Winter came, however reluctantly, ice on the bus windows had to be scraped, and on Wednesday, January 19, 2o12, I went home from work with a virus that emptied my stomach and stole my day. I slept for 36 hours, my coworkers covered my classes, and when I woke up on Thursday, I started to write. In a Google doc titled “personal reflection,” I wrote and wrote and wrote: 2,608 words I wrote about feeling like a failure, about wishing I were home with my family, and about the desire to finally learn how to do hard work. The next day, the reflection doubled as my teaching style transformed and my perspective grew. This reflection (now over 45,000 words and counting) signaled a bit of a mid-year awakening within me as I found perspective and began to value my thoughts enough to write them down until they gradually started to make sense.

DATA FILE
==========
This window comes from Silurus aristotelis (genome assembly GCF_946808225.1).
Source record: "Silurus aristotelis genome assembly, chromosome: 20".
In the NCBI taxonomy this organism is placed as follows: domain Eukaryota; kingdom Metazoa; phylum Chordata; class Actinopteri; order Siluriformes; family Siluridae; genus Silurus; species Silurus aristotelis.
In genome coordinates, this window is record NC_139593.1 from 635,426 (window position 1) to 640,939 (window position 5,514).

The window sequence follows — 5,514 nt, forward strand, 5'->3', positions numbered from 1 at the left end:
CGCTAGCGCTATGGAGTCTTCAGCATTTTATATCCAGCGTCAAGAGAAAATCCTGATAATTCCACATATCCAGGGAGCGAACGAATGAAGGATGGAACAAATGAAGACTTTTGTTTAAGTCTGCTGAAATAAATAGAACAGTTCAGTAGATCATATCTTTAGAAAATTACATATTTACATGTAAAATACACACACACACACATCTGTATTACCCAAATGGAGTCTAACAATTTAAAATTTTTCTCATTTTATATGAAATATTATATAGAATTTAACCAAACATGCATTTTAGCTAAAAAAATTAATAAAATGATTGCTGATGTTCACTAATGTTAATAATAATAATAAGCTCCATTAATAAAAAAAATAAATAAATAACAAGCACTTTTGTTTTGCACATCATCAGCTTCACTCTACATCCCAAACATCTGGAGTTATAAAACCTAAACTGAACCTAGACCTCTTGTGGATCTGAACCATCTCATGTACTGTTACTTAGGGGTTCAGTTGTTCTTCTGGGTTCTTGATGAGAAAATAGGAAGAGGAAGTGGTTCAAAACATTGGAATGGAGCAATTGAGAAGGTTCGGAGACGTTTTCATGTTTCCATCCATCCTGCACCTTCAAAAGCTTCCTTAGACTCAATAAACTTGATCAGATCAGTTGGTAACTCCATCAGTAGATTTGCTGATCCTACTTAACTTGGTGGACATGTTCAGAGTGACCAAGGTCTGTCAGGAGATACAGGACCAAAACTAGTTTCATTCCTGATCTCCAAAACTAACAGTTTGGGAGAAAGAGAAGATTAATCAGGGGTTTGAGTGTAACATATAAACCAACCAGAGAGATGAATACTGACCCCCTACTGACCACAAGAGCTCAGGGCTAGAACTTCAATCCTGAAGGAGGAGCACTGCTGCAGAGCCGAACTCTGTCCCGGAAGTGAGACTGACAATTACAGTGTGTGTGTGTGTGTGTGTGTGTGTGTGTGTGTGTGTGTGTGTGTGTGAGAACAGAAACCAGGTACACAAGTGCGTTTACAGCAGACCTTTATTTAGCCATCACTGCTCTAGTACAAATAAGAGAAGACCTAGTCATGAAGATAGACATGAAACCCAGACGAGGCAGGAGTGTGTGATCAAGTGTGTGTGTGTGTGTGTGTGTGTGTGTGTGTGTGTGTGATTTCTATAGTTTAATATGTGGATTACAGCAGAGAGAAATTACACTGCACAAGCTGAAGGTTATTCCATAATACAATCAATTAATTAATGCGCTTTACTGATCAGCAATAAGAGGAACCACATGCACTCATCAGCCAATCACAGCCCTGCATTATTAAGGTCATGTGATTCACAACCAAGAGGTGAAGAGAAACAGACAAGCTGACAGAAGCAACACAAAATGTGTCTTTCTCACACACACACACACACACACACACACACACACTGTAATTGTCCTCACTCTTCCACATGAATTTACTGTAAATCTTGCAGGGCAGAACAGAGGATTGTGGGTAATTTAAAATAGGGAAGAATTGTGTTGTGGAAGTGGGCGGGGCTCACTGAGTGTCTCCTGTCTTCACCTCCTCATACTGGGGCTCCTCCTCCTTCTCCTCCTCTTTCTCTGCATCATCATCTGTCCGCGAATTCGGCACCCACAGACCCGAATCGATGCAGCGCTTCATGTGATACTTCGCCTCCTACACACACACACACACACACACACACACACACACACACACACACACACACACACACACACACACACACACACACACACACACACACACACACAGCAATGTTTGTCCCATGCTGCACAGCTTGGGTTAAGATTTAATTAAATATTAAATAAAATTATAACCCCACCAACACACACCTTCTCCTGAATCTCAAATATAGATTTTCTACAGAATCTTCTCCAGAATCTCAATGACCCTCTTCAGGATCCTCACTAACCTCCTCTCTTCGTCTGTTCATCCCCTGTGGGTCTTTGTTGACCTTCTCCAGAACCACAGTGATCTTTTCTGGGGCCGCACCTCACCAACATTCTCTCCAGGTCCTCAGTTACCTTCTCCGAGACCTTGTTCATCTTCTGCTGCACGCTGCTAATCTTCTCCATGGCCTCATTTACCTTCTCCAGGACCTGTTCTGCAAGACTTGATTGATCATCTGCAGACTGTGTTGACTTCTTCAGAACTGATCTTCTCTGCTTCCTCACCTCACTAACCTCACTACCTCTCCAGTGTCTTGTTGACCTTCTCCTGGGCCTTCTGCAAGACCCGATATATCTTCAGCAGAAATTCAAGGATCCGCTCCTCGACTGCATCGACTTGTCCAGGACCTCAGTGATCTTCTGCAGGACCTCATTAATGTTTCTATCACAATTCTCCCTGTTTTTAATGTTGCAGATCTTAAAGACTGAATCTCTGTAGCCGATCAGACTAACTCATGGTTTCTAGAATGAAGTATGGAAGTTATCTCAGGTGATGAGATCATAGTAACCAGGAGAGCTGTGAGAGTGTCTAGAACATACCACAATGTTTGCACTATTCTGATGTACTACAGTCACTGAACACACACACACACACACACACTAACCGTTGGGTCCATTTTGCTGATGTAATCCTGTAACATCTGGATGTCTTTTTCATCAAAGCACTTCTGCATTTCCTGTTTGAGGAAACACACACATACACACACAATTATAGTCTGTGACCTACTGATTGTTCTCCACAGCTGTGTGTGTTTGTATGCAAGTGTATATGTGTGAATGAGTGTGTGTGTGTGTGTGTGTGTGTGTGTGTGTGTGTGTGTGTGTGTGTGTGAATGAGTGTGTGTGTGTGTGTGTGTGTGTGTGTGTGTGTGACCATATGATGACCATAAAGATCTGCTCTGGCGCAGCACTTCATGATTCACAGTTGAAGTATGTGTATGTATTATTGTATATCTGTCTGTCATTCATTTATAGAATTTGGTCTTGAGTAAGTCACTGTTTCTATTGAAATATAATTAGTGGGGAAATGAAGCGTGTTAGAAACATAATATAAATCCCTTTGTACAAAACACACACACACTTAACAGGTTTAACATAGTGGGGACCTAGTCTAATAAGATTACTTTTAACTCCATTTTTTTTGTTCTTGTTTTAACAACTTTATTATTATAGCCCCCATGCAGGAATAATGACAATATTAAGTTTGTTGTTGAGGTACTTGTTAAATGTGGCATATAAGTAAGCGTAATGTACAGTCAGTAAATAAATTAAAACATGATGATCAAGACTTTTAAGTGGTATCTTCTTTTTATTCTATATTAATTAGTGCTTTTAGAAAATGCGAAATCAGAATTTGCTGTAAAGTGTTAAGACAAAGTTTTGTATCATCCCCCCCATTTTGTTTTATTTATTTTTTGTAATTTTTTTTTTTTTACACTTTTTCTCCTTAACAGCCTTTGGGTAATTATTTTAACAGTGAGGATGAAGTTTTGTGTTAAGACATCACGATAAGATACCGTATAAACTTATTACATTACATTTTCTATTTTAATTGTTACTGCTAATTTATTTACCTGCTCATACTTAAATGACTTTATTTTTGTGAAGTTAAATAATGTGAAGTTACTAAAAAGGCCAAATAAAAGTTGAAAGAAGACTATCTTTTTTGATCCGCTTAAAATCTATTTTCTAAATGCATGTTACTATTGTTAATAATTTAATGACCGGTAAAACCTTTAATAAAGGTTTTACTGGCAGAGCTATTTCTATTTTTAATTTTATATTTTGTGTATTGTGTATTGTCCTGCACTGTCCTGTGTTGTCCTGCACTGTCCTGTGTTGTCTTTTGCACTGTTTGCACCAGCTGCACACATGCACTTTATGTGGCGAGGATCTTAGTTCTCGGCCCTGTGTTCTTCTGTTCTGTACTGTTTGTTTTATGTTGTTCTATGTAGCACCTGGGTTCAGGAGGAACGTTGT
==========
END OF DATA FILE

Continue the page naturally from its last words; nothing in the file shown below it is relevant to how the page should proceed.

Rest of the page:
The calendar progressed as Epiphany became Lent, coffee became hot tea, and work stretched into more work. February and March dragged on (as we were told they would) and we looked forward to spring break, to the weekend, to the end of each school day, the end of tutoring and the idea of something called rest. There were worksheets, of course, and videos and tests, quizzes, projects, NWEA, arguments, unuttered rage, tears, laughter, conversations about another life, and dreams of “para-para-paradise.” I wept as five students walked across the graduation stage and in my brokenness I began to find more love for their stories and their future selves.